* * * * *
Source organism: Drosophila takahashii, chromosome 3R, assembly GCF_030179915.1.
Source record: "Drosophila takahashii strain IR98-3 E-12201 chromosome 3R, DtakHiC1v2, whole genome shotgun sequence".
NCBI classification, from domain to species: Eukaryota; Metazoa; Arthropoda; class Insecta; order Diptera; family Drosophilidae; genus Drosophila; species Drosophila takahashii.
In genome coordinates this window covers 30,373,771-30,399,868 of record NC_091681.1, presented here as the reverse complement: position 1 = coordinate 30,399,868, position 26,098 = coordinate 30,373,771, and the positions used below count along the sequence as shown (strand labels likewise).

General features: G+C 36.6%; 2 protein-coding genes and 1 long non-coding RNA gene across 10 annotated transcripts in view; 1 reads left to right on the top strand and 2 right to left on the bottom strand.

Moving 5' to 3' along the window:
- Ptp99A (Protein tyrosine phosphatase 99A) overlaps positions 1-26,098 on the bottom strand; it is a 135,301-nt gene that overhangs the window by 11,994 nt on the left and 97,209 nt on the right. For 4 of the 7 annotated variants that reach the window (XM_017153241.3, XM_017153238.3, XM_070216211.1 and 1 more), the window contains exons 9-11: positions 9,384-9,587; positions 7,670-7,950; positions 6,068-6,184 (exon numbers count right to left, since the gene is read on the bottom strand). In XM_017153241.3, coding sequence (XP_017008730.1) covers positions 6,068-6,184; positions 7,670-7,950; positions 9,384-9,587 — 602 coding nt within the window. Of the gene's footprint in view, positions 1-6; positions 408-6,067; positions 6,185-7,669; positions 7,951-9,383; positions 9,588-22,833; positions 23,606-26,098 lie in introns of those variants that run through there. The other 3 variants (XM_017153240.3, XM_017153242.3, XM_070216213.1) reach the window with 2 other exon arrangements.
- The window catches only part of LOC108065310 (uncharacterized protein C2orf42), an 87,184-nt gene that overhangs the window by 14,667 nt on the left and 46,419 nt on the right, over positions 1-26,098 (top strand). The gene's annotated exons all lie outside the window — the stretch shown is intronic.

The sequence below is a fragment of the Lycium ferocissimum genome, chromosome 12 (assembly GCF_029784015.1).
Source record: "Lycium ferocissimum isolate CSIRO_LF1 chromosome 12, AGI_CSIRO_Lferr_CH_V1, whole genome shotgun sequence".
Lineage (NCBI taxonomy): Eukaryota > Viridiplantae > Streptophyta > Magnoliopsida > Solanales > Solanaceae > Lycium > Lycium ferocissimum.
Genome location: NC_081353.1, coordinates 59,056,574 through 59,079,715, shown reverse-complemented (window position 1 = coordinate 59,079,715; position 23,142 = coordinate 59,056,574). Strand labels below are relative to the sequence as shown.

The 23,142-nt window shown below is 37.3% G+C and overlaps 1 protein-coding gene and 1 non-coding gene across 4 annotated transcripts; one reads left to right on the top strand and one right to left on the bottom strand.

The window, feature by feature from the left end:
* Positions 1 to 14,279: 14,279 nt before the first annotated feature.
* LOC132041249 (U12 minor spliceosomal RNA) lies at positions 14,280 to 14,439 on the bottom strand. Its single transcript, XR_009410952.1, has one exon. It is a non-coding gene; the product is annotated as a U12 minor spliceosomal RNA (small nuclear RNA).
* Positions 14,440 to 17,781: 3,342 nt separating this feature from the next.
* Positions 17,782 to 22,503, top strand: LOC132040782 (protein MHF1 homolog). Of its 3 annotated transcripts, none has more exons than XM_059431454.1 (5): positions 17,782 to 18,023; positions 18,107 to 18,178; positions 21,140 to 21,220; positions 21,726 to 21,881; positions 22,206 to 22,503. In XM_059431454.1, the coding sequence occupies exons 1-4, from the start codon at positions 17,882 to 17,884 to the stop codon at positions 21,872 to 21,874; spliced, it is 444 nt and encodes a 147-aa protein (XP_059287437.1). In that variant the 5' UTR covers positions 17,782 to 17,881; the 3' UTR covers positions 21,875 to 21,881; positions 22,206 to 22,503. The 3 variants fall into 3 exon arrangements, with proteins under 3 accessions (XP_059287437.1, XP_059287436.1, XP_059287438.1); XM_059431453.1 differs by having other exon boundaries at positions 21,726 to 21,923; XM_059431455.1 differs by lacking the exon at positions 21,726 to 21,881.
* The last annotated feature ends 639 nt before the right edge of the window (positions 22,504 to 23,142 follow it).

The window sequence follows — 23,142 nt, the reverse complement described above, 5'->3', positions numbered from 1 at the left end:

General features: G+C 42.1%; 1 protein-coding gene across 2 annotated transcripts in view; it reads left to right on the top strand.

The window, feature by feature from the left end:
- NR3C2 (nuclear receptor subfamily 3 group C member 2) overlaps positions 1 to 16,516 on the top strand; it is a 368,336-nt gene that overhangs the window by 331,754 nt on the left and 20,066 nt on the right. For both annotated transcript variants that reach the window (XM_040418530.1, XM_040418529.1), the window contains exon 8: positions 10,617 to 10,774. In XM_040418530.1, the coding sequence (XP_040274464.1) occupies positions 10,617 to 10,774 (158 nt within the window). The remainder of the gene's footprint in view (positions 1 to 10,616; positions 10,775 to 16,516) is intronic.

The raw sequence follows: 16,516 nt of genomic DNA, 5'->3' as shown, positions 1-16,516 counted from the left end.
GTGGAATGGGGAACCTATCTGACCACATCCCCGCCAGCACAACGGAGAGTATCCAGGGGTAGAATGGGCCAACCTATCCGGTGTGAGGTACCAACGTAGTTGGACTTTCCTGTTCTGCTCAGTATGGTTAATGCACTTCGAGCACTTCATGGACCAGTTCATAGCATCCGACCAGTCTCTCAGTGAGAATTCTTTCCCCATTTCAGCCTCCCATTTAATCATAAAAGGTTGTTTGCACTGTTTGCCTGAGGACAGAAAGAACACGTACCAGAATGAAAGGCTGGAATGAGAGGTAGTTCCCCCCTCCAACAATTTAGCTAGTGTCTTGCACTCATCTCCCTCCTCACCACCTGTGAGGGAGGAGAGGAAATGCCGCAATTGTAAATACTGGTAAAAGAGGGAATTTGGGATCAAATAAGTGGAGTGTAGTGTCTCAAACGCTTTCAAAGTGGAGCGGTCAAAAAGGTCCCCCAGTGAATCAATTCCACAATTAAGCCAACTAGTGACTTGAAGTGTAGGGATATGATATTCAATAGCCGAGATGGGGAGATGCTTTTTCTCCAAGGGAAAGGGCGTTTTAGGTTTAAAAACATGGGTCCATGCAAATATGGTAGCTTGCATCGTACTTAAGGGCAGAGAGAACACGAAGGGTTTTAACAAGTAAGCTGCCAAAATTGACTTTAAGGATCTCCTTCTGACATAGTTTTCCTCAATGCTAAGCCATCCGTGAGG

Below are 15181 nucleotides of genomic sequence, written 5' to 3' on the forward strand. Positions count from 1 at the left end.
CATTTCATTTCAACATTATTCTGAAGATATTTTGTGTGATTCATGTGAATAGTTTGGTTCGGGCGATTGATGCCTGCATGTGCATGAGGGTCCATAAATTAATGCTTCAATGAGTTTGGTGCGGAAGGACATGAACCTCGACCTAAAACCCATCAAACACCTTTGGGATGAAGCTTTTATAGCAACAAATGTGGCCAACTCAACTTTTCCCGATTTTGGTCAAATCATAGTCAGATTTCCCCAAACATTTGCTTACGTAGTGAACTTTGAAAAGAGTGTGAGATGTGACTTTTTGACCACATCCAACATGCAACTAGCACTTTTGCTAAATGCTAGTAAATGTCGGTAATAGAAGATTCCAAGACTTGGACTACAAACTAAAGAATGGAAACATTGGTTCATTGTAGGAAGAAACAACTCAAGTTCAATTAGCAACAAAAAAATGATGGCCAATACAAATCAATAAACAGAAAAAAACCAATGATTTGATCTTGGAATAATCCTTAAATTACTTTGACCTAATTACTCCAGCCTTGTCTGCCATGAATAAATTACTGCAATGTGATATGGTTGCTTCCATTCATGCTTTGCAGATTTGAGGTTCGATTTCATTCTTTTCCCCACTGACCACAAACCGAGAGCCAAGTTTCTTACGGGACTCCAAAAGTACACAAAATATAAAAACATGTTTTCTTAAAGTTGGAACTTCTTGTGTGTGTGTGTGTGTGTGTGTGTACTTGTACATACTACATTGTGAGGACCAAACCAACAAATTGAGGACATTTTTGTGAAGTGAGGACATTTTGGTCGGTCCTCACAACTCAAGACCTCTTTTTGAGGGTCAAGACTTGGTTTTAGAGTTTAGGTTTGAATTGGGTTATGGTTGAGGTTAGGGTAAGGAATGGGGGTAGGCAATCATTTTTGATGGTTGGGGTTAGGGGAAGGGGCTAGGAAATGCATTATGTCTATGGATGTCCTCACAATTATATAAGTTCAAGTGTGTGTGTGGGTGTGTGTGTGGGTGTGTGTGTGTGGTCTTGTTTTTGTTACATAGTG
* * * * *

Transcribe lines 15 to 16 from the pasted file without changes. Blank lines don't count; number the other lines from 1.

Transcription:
* Positions 1 to 14,279: 14,279 nt before the first annotated feature.
* LOC132041249 (U12 minor spliceosomal RNA) lies at positions 14,280 to 14,439 on the bottom strand. Its single transcript, XR_009410952.1, has one exon. It is a non-coding gene; the product is annotated as a U12 minor spliceosomal RNA (small nuclear RNA).